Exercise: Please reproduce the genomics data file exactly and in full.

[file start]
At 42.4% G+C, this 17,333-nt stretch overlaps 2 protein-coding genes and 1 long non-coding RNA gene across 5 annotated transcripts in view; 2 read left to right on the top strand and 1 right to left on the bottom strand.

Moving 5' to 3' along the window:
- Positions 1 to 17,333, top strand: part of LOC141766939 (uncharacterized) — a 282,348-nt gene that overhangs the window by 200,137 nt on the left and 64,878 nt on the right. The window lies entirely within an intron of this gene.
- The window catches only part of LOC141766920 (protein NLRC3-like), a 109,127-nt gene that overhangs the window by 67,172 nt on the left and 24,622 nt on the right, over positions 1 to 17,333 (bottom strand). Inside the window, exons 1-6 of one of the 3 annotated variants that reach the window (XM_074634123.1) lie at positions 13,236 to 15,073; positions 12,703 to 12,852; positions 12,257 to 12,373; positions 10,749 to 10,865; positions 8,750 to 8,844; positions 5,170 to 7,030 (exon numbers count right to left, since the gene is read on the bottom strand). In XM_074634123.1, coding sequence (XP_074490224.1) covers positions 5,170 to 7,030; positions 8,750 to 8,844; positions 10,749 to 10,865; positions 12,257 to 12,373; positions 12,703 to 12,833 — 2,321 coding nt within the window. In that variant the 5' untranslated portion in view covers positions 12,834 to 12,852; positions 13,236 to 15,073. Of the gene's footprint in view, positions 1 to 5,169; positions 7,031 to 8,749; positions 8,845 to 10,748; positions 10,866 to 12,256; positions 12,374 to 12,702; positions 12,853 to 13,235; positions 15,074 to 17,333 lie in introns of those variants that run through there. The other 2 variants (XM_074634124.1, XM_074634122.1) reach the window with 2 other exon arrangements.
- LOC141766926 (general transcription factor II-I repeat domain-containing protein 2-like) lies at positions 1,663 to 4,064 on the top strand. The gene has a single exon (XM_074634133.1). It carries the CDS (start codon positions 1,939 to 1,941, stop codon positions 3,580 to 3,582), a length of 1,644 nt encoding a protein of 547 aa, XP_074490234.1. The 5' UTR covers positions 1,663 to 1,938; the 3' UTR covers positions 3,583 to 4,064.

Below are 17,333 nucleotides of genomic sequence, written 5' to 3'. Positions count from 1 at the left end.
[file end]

At 42.4% G+C, this 17,333-nt stretch overlaps 2 protein-coding genes and 1 long non-coding RNA gene across 5 annotated transcripts in view; 2 read left to right on the top strand and 1 right to left on the bottom strand.

Moving 5' to 3' along the window:
- Positions 1 to 17,333, top strand: part of LOC141766939 (uncharacterized) — a 282,348-nt gene that overhangs the window by 200,137 nt on the left and 64,878 nt on the right. The window lies entirely within an intron of this gene.
- The window catches only part of LOC141766920 (protein NLRC3-like), a 109,127-nt gene that overhangs the window by 67,172 nt on the left and 24,622 nt on the right, over positions 1 to 17,333 (bottom strand). Inside the window, exons 1-6 of one of the 3 annotated variants that reach the window (XM_074634123.1) lie at positions 13,236 to 15,073; positions 12,703 to 12,852; positions 12,257 to 12,373; positions 10,749 to 10,865; positions 8,750 to 8,844; positions 5,170 to 7,030 (exon numbers count right to left, since the gene is read on the bottom strand). In XM_074634123.1, coding sequence (XP_074490224.1) covers positions 5,170 to 7,030; positions 8,750 to 8,844; positions 10,749 to 10,865; positions 12,257 to 12,373; positions 12,703 to 12,833 — 2,321 coding nt within the window. In that variant the 5' untranslated portion in view covers positions 12,834 to 12,852; positions 13,236 to 15,073. Of the gene's footprint in view, positions 1 to 5,169; positions 7,031 to 8,749; positions 8,845 to 10,748; positions 10,866 to 12,256; positions 12,374 to 12,702; positions 12,853 to 13,235; positions 15,074 to 17,333 lie in introns of those variants that run through there. The other 2 variants (XM_074634124.1, XM_074634122.1) reach the window with 2 other exon arrangements.
- LOC141766926 (general transcription factor II-I repeat domain-containing protein 2-like) lies at positions 1,663 to 4,064 on the top strand. The gene has a single exon (XM_074634133.1). It carries the CDS (start codon positions 1,939 to 1,941, stop codon positions 3,580 to 3,582), a length of 1,644 nt encoding a protein of 547 aa, XP_074490234.1. The 5' UTR covers positions 1,663 to 1,938; the 3' UTR covers positions 3,583 to 4,064.

Below are 17,333 nucleotides of genomic sequence, written 5' to 3'. Positions count from 1 at the left end.